Acute arterial events reduced by PCSK9 inhibitor across all vascular territories
Effect of evolocumab on acute arterial events across all vascular territories: results from the FOURIER trial
Introduction and methods
Acute arterial vascular events in the coronary, cerebrovascular, and peripheral beds share related underlying pathophysiological mechanism, but the total burden of acute events is not often reported in patients with high CV risk . In addition, the effect of lipid-lowering therapy on total burden of acute events has not been well studied [2,3].
In the FOURIER trial, the PCSK9 inhibitor evolocumab reduced major adverse CV events compared to placebo in patients with stable atherosclerotic CVD (ASCVD) on statin therapy [4-6]. And there was benefit of evolocumab in reducing coronary, cerebrovascular, and peripheral vascular events.
FOURIER was a randomized, double-blind, placebo-controlled trial that included 27564 patients with prior MI, stroke or peripheral artery disease (PAD). LDL-c had to be ≥70 mg/dL or non-HDL-c ≥100 mg/dL while patients were on statin therapy with or without ezetimibe. Patients were randomized to evolocumab or matching placebo, and followed for a median of 2..2 years (IQR: 1.8-2.5 years).
In this post hoc analysis of the FOURIER trial, the burden of acute arterial events across vascular territories and the effect of lipid lowering by evolocumab on these events was investigated.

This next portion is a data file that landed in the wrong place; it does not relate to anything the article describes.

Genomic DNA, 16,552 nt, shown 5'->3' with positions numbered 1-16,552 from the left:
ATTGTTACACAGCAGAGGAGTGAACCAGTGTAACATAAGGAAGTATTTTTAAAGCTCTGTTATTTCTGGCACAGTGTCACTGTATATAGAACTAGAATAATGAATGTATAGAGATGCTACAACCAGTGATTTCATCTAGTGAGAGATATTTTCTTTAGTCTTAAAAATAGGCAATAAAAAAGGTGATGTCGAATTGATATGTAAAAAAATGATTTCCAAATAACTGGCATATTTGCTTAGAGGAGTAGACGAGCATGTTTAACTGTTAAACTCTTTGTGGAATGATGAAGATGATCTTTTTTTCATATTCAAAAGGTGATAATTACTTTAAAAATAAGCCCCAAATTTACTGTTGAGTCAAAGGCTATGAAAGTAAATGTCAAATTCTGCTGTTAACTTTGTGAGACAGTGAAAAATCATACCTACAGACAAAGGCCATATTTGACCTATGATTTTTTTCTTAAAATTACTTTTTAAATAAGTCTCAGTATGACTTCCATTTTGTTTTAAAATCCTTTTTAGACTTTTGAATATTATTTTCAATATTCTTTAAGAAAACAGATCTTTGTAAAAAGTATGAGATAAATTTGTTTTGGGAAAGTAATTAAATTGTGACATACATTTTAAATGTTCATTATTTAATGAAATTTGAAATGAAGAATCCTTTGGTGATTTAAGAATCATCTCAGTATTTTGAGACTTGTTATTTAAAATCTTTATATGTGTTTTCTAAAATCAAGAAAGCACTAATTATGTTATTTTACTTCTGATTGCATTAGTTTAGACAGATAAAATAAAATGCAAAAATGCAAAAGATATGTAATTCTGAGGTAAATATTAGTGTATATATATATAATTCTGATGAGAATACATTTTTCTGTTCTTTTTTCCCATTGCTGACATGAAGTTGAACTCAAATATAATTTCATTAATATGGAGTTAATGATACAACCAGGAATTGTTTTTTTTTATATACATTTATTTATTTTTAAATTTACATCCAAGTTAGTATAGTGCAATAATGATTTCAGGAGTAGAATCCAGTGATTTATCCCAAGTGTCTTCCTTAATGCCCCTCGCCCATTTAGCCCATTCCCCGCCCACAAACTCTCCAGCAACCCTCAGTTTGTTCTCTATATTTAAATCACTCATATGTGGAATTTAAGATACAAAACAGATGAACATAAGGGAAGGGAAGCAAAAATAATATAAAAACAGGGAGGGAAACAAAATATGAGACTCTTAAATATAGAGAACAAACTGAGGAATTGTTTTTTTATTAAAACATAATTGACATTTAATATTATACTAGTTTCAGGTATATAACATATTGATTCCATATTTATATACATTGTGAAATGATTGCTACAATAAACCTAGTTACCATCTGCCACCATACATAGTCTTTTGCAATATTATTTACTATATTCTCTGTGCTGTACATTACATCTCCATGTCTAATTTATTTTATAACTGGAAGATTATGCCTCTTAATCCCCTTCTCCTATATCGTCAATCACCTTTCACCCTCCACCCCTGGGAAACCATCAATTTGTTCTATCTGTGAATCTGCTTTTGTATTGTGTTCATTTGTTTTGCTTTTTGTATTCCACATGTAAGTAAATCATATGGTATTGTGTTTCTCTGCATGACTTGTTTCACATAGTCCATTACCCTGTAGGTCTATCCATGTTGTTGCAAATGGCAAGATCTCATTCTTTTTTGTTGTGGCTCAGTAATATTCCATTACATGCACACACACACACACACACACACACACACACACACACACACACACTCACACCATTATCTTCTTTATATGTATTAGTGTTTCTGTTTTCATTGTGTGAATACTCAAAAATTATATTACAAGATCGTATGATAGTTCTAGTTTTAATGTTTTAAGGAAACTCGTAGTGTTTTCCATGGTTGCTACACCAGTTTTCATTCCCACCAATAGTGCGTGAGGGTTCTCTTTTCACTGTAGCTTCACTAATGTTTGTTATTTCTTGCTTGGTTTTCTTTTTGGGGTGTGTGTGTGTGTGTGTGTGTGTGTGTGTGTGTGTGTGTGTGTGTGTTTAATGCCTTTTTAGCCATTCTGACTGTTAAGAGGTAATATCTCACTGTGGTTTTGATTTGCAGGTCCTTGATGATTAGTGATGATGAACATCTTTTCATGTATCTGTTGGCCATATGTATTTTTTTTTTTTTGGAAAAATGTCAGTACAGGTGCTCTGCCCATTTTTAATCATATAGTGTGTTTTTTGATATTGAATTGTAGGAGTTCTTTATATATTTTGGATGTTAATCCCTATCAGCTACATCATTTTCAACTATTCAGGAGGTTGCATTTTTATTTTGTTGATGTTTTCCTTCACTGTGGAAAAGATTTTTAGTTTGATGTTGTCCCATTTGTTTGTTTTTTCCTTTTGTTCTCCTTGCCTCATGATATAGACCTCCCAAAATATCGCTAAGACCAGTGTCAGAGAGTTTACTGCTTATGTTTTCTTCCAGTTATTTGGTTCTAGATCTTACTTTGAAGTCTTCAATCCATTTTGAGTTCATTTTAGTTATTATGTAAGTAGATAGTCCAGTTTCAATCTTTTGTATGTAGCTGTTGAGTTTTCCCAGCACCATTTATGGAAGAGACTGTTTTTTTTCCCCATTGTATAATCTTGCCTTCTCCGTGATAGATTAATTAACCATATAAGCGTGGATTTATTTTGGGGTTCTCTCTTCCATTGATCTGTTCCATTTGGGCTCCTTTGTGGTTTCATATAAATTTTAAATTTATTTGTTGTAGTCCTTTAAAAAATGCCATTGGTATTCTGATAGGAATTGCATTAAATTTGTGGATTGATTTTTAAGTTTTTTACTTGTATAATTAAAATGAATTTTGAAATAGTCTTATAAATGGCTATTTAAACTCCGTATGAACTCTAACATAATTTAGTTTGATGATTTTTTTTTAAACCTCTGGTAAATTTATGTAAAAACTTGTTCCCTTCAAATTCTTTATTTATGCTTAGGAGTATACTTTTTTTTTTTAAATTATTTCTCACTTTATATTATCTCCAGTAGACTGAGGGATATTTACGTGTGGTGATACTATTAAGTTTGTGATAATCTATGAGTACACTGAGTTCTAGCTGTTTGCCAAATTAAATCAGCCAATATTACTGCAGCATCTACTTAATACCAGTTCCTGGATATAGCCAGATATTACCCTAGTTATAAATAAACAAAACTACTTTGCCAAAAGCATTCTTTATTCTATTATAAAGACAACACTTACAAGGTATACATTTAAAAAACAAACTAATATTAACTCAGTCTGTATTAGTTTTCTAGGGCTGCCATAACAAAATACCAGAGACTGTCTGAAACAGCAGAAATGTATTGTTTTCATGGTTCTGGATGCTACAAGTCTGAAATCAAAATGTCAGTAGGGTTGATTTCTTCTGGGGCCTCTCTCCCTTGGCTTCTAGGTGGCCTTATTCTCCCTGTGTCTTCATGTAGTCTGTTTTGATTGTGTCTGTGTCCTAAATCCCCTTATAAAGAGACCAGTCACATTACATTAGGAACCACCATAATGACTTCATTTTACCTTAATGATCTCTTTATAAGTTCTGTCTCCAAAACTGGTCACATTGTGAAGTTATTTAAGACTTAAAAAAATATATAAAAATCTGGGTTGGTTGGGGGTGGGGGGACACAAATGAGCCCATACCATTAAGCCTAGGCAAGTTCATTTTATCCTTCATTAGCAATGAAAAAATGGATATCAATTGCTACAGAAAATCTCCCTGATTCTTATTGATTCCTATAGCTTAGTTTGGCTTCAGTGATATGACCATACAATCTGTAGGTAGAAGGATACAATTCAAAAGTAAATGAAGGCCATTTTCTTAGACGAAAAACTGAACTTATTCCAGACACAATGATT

Outcomes were acute arterial events defined as a composite of coronary (CHD death, MI or urgent coronary revascularization), cerebrovascular (ischemic stroke, transient ischemic attack or urgent cerebral revascularization), or peripheral vascular (acute limb ischemia, major amputation, or urgent peripheral revascularization) events.
- 2210 patients had an acute arterial event: 1596 an acute coronary event, 451 an acute cerebrovascular event, 79 an acute peripheral vascular event and 84 acute arterial events in two or more beds.
- Patients with polyvascular disease had the highest rate of acute arterial events (18.7%), followed by those with symptomatic PAD (13.2%), prior stroke (10.6%), and prior MI (10.3%).
- Evolocumab reduced risk of a first acute arterial event by 19% compared to placebo (HR 0.81, 95%CI: 0.74-0.88, P<0.001), and with reductions in acute coronary (HR 0.83, 95%CI: 0.75-0.91, P<0.001), acute cerebrovascular (HR 0.77, 95%CI: 0.65-0.92, P=0.004) and acute peripheral vascular (HR 0.58, 95%CI: 0.38-0.88, P=0.01) events.
- Benefits of evolocumab were consistent in major subgroups of patients.
- The magnitude of risk reduction in first acute arterial events with evolocumab increased over time; a 16% reduction (HR 0.84, 95%CI:0.75-0.95, P=0.004) in the first year followed by a 24% reduction (HR 0.76, 95%CI: 0.67-0.85, P<0.001) after 12 months.
- Total acute arterial events were reduced by 24% in the evolocumab group (RR 0.76, 95%CI:0.69-0.85, P<0.001), including a reduction of 19% in first events (HR 0.81, 95%CI: 0.84-0.88, P<0.001) and 35% reduction of subsequent events (RR 0.65, 95%CI:0.58-0.73, P<0.001).
This post hoc analysis of FOURIER showed that treatment with the PCSK9 inhibitor evolocumab in high CV risk patients reduced the risk of acute arterial events in all vascular beds. Acute coronary events were the common events in these high-risk patients, followed by acute cerebrovascular and peripheral vascular events. There was a robust effect of evolocumab over time on reducing both first and recurrent events.
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